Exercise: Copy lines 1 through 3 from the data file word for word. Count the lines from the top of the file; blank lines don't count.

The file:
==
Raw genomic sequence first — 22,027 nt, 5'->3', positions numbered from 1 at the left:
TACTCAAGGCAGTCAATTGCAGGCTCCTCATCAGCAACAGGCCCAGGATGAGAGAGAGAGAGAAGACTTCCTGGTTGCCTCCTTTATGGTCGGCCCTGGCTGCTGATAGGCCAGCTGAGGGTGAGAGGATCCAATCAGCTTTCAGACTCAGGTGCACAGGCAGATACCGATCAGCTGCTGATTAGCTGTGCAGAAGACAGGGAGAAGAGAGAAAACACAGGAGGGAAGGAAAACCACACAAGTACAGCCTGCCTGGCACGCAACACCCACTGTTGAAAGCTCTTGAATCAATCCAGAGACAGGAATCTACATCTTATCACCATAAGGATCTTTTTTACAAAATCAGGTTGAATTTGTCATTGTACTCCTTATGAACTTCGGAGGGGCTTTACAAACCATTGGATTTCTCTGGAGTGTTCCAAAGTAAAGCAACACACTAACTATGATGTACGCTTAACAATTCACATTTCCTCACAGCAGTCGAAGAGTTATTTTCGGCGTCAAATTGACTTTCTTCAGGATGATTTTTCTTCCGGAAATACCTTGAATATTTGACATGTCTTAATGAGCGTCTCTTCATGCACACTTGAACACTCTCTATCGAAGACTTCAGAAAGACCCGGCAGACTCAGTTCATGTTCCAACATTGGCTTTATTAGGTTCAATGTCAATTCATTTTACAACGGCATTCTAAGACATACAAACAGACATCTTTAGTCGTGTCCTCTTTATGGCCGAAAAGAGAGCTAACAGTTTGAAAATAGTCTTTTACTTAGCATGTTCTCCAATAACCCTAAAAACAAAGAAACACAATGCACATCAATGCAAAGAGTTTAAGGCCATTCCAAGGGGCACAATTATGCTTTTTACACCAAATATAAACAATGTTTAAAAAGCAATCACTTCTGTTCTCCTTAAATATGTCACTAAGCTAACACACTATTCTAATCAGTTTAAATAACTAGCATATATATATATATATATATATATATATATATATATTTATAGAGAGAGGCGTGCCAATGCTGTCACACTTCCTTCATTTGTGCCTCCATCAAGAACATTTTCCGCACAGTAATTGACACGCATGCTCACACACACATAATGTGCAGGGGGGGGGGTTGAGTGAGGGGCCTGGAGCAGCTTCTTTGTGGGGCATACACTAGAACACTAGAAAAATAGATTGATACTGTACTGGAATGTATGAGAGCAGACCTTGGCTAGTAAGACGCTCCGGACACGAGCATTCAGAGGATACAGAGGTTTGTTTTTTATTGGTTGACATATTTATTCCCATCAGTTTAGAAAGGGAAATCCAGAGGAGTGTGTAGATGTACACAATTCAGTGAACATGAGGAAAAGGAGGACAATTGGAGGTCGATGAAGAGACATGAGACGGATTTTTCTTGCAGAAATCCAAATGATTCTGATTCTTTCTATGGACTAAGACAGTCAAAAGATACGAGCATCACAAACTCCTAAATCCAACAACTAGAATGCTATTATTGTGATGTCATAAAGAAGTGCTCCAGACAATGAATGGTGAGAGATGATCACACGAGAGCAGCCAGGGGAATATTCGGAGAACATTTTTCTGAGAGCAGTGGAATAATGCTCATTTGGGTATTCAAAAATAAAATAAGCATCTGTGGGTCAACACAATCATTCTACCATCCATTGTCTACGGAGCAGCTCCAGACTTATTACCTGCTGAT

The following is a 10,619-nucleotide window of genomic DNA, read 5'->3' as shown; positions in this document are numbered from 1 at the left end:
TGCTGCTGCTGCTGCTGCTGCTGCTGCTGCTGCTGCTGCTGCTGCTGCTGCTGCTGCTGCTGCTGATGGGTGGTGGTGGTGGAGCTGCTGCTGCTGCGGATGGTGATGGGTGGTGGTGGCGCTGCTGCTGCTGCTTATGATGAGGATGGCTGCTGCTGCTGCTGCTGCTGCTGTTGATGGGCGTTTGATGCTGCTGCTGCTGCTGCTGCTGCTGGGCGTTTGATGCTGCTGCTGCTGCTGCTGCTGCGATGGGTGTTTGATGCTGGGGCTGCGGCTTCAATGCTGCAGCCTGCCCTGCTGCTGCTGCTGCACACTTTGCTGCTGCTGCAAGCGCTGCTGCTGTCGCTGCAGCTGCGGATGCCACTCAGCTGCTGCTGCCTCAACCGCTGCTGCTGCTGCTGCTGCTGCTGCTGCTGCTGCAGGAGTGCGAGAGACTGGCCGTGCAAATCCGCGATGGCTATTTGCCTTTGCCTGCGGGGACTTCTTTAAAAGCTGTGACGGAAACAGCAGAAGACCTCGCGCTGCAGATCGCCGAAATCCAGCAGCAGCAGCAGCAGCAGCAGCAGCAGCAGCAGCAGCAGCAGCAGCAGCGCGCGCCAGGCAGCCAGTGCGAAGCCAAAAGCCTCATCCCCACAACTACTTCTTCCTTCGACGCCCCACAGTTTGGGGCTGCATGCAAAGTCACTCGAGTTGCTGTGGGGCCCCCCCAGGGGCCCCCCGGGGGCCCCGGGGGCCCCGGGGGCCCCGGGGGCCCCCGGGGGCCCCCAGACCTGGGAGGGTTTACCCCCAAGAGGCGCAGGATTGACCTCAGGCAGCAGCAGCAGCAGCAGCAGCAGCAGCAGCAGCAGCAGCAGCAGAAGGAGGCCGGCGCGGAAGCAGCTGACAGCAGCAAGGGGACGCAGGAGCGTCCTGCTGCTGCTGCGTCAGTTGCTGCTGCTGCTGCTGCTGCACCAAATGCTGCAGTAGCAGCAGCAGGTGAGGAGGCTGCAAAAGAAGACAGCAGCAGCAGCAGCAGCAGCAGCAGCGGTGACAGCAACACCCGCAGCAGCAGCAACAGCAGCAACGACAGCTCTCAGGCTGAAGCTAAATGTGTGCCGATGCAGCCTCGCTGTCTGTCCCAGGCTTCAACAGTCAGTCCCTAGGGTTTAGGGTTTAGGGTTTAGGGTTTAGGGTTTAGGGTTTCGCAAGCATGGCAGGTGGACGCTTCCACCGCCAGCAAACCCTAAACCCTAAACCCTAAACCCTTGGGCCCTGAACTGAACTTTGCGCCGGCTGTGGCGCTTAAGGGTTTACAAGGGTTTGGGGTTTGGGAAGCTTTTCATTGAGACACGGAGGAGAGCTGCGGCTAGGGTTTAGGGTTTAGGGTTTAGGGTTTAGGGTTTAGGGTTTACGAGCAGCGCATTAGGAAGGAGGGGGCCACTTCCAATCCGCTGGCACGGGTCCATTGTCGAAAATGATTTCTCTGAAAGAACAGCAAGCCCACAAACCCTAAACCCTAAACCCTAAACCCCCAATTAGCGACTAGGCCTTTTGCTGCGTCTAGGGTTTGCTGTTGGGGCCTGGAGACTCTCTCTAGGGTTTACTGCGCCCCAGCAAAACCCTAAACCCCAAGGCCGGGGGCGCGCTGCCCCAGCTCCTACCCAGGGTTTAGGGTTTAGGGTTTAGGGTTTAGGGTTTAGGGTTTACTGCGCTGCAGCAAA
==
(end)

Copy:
Raw genomic sequence first — 22,027 nt, 5'->3', positions numbered from 1 at the left:
TACTCAAGGCAGTCAATTGCAGGCTCCTCATCAGCAACAGGCCCAGGATGAGAGAGAGAGAGAAGACTTCCTGGTTGCCTCCTTTATGGTCGGCCCTGGCTGCTGATAGGCCAGCTGAGGGTGAGAGGATCCAATCAGCTTTCAGACTCAGGTGCACAGGCAGATACCGATCAGCTGCTGATTAGCTGTGCAGAAGACAGGGAGAAGAGAGAAAACACAGGAGGGAAGGAAAACCACACAAGTACAGCCTGCCTGGCACGCAACACCCACTGTTGAAAGCTCTTGAATCAATCCAGAGACAGGAATCTACATCTTATCACCATAAGGATCTTTTTTACAAAATCAGGTTGAATTTGTCATTGTACTCCTTATGAACTTCGGAGGGGCTTTACAAACCATTGGATTTCTCTGGAGTGTTCCAAAGTAAAGCAACACACTAACTATGATGTACGCTTAACAATTCACATTTCCTCACAGCAGTCGAAGAGTTATTTTCGGCGTCAAATTGACTTTCTTCAGGATGATTTTTCTTCCGGAAATACCTTGAATATTTGACATGTCTTAATGAGCGTCTCTTCATGCACACTTGAACACTCTCTATCGAAGACTTCAGAAAGACCCGGCAGACTCAGTTCATGTTCCAACATTGGCTTTATTAGGTTCAATGTCAATTCATTTTACAACGGCATTCTAAGACATACAAACAGACATCTTTAGTCGTGTCCTCTTTATGGCCGAAAAGAGAGCTAACAGTTTGAAAATAGTCTTTTACTTAGCATGTTCTCCAATAACCCTAAAAACAAAGAAACACAATGCACATCAATGCAAAGAGTTTAAGGCCATTCCAAGGGGCACAATTATGCTTTTTACACCAAATATAAACAATGTTTAAAAAGCAATCACTTCTGTTCTCCTTAAATATGTCACTAAGCTAACACACTATTCTAATCAGTTTAAATAACTAGCATATATATATATATATATATATATATATATATATATTTATAGAGAGAGGCGTGCCAATGCTGTCACACTTCCTTCATTTGTGCCTCCATCAAGAACATTTTCCGCACAGTAATTGACACGCATGCTCACACACACATAATGTGCAGGGGGGGGGGTTGAGTGAGGGGCCTGGAGCAGCTTCTTTGTGGGGCATACACTAGAACACTAGAAAAATAGATTGATACTGTACTGGAATGTATGAGAGCAGACCTTGGCTAGTAAGACGCTCCGGACACGAGCATTCAGAGGATACAGAGGTTTGTTTTTTATTGGTTGACATATTTATTCCCATCAGTTTAGAAAGGGAAATCCAGAGGAGTGTGTAGATGTACACAATTCAGTGAACATGAGGAAAAGGAGGACAATTGGAGGTCGATGAAGAGACATGAGACGGATTTTTCTTGCAGAAATCCAAATGATTCTGATTCTTTCTATGGACTAAGACAGTCAAAAGATACGAGCATCACAAACTCCTAAATCCAACAACTAGAATGCTATTATTGTGATGTCATAAAGAAGTGCTCCAGACAATGAATGGTGAGAGATGATCACACGAGAGCAGCCAGGGGAATATTCGGAGAACATTTTTCTGAGAGCAGTGGAATAATGCTCATTTGGGTATTCAAAAATAAAATAAGCATCTGTGGGTCAACACAATCATTCTACCATCCATTGTCTACGGAGCAGCTCCAGACTTATTACCTGCTGAT

The following is a 10,619-nucleotide window of genomic DNA, read 5'->3' as shown; positions in this document are numbered from 1 at the left end: